Belfast Telegraph

State papers: Peter Robinson's 'cynical manipulation' of events 'a threat to Ian Paisley'

1986 State Papers

By Staff Reporter

Peter Robinson was privately viewed as a growing threat to Ian Paisley's leadership of the DUP as far back as the 1980s.

The party's then deputy leader was seen in government circles as the most influential voice within unionism. Those suspicions increased after Mr Robinson led a now infamous loyalist invasion of Clontibret in Co Monaghan in August 1986.

The crowd entered the village Garda station, daubed slogans on walls and assaulted two officers.

The invasion occurred while DUP leader Ian Paisley was in the United States attending a funeral.

It was aimed at highlighting what Mr Robinson said were inadequate security measures along the border following the Anglo-Irish Agreement.

Mr Robinson, now DUP leader and First Minister, was arrested and fined £17,500 after pleading guilty to unlawful assembly.

An NIO report stated it was "another example of his choosing to raise his profile during his leader's absence abroad".

It explained: "His role thus far during the marching season had been only peripheral.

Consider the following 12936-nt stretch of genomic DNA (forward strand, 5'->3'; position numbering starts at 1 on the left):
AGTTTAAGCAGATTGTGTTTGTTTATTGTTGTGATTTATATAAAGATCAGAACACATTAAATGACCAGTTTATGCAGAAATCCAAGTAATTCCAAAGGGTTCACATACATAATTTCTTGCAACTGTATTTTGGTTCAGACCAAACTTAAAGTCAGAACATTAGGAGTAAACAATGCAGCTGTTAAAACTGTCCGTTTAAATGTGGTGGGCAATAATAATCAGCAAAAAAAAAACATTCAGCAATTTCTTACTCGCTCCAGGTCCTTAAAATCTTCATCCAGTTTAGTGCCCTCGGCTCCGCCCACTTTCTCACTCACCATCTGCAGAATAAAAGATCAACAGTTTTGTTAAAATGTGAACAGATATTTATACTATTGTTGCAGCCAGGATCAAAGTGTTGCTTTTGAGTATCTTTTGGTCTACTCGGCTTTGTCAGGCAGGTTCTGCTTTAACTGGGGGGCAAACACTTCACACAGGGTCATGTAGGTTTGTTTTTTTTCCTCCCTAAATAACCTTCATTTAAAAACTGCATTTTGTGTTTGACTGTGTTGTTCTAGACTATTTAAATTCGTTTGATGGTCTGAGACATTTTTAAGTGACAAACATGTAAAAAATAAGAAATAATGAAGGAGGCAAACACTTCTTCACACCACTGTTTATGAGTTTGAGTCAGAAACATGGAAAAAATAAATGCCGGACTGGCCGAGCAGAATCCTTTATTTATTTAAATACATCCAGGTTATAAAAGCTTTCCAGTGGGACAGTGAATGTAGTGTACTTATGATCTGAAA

"He has now won a considerable propaganda coup and prompted Dr Paisley to cut short his tour of the USA ostensibly to show support for his deputy and to accompany him to his court appearance in Dundalk but also, without doubt, to reassert his own position as the man in the driving seat."

Mr Robinson was held in custody for 36 hours following the Clontibret episode. The memo notes he refused food, instead preferring "the wholesome Ulster food brought to him by his wife".

The incident re-emerged earlier this year in an interview which Mr Paisley gave to the BBC.

Mr Paisley, who died in September, said the episode "shouldn't have been done".

When asked if there was a feeling within his family then that Mr Robinson was making a leadership challenge, he replied: "Everybody has a right to decide for themselves what their answer to that is. I think he (Mr Robinson) thought that there was going to be a tremendous uprising as a result of all that, and that didn't happen."

Mr Robinson dismissed the comments as "a failure of recollection".

A separate memo discusses Mr Robinson's role during the violence which flared in Portadown in March 1986.

A planned Apprentice Boys march through the town was banned, sparking serious rioting which continued on and off for several weeks.

The memo noted that Mr Robinson found it "impossible" to condemn attacks on the RUC, instead remarking how violence was "inevitable".

However, it notes that when Mr Paisley returned, he was "quick to state his 'unequivocal and unreserved' condemnation of the attacks".

The same memo discusses Mr Robinson's offer to mediate with dissenting loyalists.

It speculates it was a "cynical manipulation" for his benefit.

"The return of his leader threatened to push him out of the limelight and he therefore decided on a change of role," officials remarked.

"This does not demonstrate any softening of attitude on Robinson's part, but a cynical manipulation of current events for his own political motives."

Belfast Telegraph


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